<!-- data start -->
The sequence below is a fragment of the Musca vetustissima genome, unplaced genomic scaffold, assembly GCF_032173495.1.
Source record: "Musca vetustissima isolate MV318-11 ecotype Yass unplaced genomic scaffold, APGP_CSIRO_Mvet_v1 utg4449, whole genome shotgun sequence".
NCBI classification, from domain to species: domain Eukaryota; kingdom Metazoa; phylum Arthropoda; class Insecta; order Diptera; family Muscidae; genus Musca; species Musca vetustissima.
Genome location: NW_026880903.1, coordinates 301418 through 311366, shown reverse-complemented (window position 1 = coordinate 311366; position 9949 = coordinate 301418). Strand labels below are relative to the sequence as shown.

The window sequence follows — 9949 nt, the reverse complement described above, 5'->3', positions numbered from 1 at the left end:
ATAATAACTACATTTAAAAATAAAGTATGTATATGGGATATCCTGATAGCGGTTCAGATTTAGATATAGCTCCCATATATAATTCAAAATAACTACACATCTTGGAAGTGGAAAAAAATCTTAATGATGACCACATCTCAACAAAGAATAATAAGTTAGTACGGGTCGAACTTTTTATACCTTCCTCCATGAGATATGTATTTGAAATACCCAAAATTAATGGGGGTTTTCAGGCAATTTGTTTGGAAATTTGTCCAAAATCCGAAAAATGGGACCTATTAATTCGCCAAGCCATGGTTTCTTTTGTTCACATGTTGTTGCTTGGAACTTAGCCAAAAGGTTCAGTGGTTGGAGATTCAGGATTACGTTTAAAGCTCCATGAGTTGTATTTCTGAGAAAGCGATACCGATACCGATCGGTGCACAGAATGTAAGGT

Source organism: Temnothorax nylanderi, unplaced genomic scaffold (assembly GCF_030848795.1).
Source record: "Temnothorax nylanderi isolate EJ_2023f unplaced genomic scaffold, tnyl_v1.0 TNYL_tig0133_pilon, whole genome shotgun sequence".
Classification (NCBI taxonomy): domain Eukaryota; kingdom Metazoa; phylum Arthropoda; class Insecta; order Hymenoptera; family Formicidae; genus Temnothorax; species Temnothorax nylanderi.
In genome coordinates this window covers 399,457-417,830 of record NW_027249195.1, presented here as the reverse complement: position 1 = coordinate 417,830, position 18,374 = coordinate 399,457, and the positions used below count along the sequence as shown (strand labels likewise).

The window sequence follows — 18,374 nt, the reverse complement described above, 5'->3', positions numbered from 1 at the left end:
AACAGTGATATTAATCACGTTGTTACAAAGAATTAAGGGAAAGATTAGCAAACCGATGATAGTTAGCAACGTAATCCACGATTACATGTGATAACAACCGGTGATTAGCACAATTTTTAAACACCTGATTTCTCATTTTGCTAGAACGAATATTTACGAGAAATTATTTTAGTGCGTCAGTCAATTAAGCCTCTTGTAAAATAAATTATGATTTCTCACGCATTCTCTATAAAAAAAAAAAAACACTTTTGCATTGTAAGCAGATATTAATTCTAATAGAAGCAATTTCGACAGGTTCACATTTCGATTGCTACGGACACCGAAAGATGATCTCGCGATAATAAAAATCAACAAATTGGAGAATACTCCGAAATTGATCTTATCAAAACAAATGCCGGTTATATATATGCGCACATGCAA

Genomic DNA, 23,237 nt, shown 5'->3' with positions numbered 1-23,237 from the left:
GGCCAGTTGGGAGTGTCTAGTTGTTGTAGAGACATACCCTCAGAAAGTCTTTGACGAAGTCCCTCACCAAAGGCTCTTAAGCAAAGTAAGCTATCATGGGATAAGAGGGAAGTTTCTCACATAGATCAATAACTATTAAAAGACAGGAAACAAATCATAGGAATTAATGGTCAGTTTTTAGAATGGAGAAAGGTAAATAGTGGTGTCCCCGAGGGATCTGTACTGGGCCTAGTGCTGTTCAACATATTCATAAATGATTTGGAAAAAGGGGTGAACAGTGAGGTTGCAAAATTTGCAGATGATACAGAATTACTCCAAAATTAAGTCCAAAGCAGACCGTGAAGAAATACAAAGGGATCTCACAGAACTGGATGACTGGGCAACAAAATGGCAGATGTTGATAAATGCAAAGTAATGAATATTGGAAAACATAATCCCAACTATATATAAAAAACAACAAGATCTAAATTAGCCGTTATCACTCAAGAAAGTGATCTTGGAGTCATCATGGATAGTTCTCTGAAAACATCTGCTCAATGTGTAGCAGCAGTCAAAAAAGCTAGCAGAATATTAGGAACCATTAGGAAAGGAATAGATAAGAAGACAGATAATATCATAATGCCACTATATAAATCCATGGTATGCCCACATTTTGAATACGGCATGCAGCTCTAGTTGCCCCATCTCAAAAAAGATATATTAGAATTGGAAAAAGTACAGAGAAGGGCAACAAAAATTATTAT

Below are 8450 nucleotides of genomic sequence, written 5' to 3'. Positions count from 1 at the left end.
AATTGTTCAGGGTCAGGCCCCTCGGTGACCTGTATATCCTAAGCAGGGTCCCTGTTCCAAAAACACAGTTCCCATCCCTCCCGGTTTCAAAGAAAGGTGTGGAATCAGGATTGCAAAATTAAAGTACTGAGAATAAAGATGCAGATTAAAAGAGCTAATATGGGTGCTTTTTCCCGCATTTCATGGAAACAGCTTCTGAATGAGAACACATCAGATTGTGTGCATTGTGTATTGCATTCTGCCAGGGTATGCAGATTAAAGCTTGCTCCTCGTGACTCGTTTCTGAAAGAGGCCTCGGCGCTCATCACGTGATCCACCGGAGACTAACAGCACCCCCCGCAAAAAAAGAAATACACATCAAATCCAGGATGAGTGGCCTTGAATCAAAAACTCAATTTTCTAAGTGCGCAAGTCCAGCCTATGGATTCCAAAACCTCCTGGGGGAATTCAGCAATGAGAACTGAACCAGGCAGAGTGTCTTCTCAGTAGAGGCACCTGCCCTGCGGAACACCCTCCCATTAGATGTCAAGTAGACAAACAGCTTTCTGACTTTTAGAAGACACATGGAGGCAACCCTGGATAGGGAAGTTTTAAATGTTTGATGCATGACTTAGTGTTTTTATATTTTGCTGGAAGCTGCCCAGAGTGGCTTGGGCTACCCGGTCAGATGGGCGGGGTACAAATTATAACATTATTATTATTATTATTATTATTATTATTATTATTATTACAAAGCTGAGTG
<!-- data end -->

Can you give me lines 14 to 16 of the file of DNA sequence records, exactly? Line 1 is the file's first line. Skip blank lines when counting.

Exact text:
GGCCAGTTGGGAGTGTCTAGTTGTTGTAGAGACATACCCTCAGAAAGTCTTTGACGAAGTCCCTCACCAAAGGCTCTTAAGCAAAGTAAGCTATCATGGGATAAGAGGGAAGTTTCTCACATAGATCAATAACTATTAAAAGACAGGAAACAAATCATAGGAATTAATGGTCAGTTTTTAGAATGGAGAAAGGTAAATAGTGGTGTCCCCGAGGGATCTGTACTGGGCCTAGTGCTGTTCAACATATTCATAAATGATTTGGAAAAAGGGGTGAACAGTGAGGTTGCAAAATTTGCAGATGATACAGAATTACTCCAAAATTAAGTCCAAAGCAGACCGTGAAGAAATACAAAGGGATCTCACAGAACTGGATGACTGGGCAACAAAATGGCAGATGTTGATAAATGCAAAGTAATGAATATTGGAAAACATAATCCCAACTATATATAAAAAACAACAAGATCTAAATTAGCCGTTATCACTCAAGAAAGTGATCTTGGAGTCATCATGGATAGTTCTCTGAAAACATCTGCTCAATGTGTAGCAGCAGTCAAAAAAGCTAGCAGAATATTAGGAACCATTAGGAAAGGAATAGATAAGAAGACAGATAATATCATAATGCCACTATATAAATCCATGGTATGCCCACATTTTGAATACGGCATGCAGCTCTAGTTGCCCCATCTCAAAAAAGATATATTAGAATTGGAAAAAGTACAGAGAAGGGCAACAAAAATTATTAT

Below are 8450 nucleotides of genomic sequence, written 5' to 3'. Positions count from 1 at the left end.
AATTGTTCAGGGTCAGGCCCCTCGGTGACCTGTATATCCTAAGCAGGGTCCCTGTTCCAAAAACACAGTTCCCATCCCTCCCGGTTTCAAAGAAAGGTGTGGAATCAGGATTGCAAAATTAAAGTACTGAGAATAAAGATGCAGATTAAAAGAGCTAATATGGGTGCTTTTTCCCGCATTTCATGGAAACAGCTTCTGAATGAGAACACATCAGATTGTGTGCATTGTGTATTGCATTCTGCCAGGGTATGCAGATTAAAGCTTGCTCCTCGTGACTCGTTTCTGAAAGAGGCCTCGGCGCTCATCACGTGATCCACCGGAGACTAACAGCACCCCCCGCAAAAAAAGAAATACACATCAAATCCAGGATGAGTGGCCTTGAATCAAAAACTCAATTTTCTAAGTGCGCAAGTCCAGCCTATGGATTCCAAAACCTCCTGGGGGAATTCAGCAATGAGAACTGAACCAGGCAGAGTGTCTTCTCAGTAGAGGCACCTGCCCTGCGGAACACCCTCCCATTAGATGTCAAGTAGACAAACAGCTTTCTGACTTTTAGAAGACACATGGAGGCAACCCTGGATAGGGAAGTTTTAAATGTTTGATGCATGACTTAGTGTTTTTATATTTTGCTGGAAGCTGCCCAGAGTGGCTTGGGCTACCCGGTCAGATGGGCGGGGTACAAATTATAACATTATTATTATTATTATTATTATTATTATTATTATTATTACAAAGCTGAGTG